Pinyon Needle Scale- A menace to our beloved Pine trees!

rdyPinyon pine is a beautiful tree, offering incredible structure to a desert. One of the slowest growing trees among the conifers, the Pinyon pine can take up to a hundred years to produce a single cone. The trees yield edible pinyon nuts, which are widely eaten by the Native Americans. Annual harvest of wild pinyon nuts exceeds a million pounds! The wood, especially when burned, has a distinctive fragrance, making it a common wood to burn in chimineas.  The pinyon pine trees are also known to influence the soil in which they grow. Sadly, these amazing trees are under attack by small, black, bean shaped invasive insects known as the Pinyon needle scales. These insects can cause the leaves of Pinyon pine trees to fall off and could also kill the tree!

These tiny, sap-sucking insects kill the needles and severely weaken Pinyon pines in forests. Reduced new growth and stunted needles are common on trees suffering repeated attacks. The needle length is reduced and needles drop prematurely. Heavy infestations frequently kill small trees and predispose weakened larger trees to attack by other insects. Feeding by adult females and nymphs causes the needles to turn yellow and prematurely fall. Most defoliation occurs on older needles, producing a tufted appearance with younger needles primarily persisting on infested trees. Small trees with scales can die in a few years when untreated. However, larger trees suffer more slowly, losing one or a couple branches at a time until they die.

This insect is most common and damaging in the fhdrUnited States, particularly in southern Colorado. Historic outbreaks were noted in 1957-1963 in southeast Nevada and southwest Utah, affecting several hundred thousand acres. In 2009, approximately 7% of Nevada’s pinyon forest mapped was affected by this insect. In 2010, nearly 1,161,000 acres of the approximately 9,950,000 acres of pinyon in Nevada were mapped as scale-defoliated. This represents 11.6% of Nevada’s pinyon forest!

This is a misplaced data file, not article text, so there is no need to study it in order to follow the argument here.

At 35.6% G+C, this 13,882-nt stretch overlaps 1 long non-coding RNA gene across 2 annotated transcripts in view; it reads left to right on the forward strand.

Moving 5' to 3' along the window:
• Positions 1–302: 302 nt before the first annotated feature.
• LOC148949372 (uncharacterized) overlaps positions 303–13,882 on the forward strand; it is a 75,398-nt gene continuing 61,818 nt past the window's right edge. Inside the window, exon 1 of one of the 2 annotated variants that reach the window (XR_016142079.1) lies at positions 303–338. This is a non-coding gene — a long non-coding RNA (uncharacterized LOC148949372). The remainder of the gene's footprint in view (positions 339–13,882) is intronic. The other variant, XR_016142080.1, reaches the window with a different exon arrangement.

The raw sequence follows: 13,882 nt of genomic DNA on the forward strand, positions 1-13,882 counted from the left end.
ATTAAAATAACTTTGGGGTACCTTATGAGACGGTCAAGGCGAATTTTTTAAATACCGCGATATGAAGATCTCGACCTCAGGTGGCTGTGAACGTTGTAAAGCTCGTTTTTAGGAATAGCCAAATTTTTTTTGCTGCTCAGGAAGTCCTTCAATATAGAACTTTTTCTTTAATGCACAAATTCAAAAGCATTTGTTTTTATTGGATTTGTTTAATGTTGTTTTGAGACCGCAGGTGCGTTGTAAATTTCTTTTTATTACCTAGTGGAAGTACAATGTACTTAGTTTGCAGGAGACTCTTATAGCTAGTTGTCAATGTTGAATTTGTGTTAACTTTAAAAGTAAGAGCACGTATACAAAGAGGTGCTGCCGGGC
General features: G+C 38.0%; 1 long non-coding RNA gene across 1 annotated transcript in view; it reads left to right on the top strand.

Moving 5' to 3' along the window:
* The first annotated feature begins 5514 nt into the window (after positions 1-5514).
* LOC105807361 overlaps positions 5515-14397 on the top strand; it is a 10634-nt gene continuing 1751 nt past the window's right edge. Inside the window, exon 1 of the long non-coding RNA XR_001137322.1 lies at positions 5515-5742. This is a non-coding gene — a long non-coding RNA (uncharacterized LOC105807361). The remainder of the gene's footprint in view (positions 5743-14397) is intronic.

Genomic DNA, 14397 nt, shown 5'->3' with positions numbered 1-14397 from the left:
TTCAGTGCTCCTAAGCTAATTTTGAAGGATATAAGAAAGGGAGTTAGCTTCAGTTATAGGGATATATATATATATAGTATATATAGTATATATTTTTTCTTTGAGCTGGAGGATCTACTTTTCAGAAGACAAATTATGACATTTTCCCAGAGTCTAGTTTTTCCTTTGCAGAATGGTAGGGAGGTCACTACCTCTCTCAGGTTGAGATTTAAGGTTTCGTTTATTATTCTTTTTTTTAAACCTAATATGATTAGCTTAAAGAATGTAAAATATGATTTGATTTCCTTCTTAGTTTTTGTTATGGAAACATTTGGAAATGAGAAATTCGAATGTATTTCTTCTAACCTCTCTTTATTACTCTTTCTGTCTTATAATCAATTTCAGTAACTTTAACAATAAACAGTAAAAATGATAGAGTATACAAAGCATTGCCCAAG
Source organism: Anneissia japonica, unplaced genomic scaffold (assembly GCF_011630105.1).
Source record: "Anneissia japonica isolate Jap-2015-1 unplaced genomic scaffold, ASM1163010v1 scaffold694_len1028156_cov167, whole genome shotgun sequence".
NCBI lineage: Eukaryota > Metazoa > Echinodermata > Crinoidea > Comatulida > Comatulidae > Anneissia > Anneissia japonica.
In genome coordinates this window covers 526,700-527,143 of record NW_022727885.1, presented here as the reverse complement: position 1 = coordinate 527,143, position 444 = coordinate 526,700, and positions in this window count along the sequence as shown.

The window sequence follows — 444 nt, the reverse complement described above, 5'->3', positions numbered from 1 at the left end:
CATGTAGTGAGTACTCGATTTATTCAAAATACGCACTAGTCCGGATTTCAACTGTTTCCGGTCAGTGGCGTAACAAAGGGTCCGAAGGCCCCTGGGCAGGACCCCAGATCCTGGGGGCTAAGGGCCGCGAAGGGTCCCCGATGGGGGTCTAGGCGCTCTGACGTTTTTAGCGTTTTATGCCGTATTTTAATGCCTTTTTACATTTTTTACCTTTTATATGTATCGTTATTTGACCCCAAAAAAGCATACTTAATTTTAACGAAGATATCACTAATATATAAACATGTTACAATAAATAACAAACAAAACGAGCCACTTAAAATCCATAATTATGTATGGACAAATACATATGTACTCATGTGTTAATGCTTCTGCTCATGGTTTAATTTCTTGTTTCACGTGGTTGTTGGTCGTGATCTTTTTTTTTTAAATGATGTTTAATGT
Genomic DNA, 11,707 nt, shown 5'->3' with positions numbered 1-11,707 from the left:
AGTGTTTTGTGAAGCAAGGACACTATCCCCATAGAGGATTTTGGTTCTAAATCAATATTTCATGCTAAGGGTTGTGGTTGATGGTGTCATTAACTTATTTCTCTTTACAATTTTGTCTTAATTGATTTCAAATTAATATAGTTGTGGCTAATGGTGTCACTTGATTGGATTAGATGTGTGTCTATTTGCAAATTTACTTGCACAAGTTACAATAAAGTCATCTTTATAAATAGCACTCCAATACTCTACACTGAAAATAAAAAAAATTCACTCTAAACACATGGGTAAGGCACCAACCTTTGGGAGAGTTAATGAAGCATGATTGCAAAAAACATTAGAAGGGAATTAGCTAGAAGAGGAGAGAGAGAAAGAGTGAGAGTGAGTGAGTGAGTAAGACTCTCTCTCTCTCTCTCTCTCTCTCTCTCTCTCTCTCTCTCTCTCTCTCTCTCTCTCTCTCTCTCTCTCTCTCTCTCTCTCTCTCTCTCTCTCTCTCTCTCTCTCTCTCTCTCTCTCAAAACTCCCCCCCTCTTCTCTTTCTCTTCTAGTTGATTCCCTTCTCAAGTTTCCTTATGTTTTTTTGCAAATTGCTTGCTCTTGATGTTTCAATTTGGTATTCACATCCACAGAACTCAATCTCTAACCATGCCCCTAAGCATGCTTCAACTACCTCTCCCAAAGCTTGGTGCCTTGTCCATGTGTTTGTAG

The graveness of the issue can be better understood from the following article,

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Pinyon needle scale eggs killing trees in some AZ cities

 Allison Miller

Apr 11, 2011

PRESCOTT, AZ – Spring is providing us with warmer temperatures and beautiful spring blooms.

However, these warmer temperatures have already caused native insects, called pinyon needle scales to emerge. 

These insects can cause leaves of Pinyon pine trees to fall off and could also kill the tree.

Because of the warm temperatures, the female scales have already laid their eggs on the trees and will hatch in May. 

They can be found over thousands of acres including the Prescott area up the northwest to the Williamson Valley and are also spreading across the Payson area.

They look like noticable clusters of yellow eggs held together in loose, white, cottony webbing found in branch crotches, along the underside of branches, on the trunk, and at the base of the tree.

Bob Celaya, Forest Health Specialist says the eggs need to be spotted and treated as quickly as possible since they can kill small trees within a few years and large trees may take several years to die.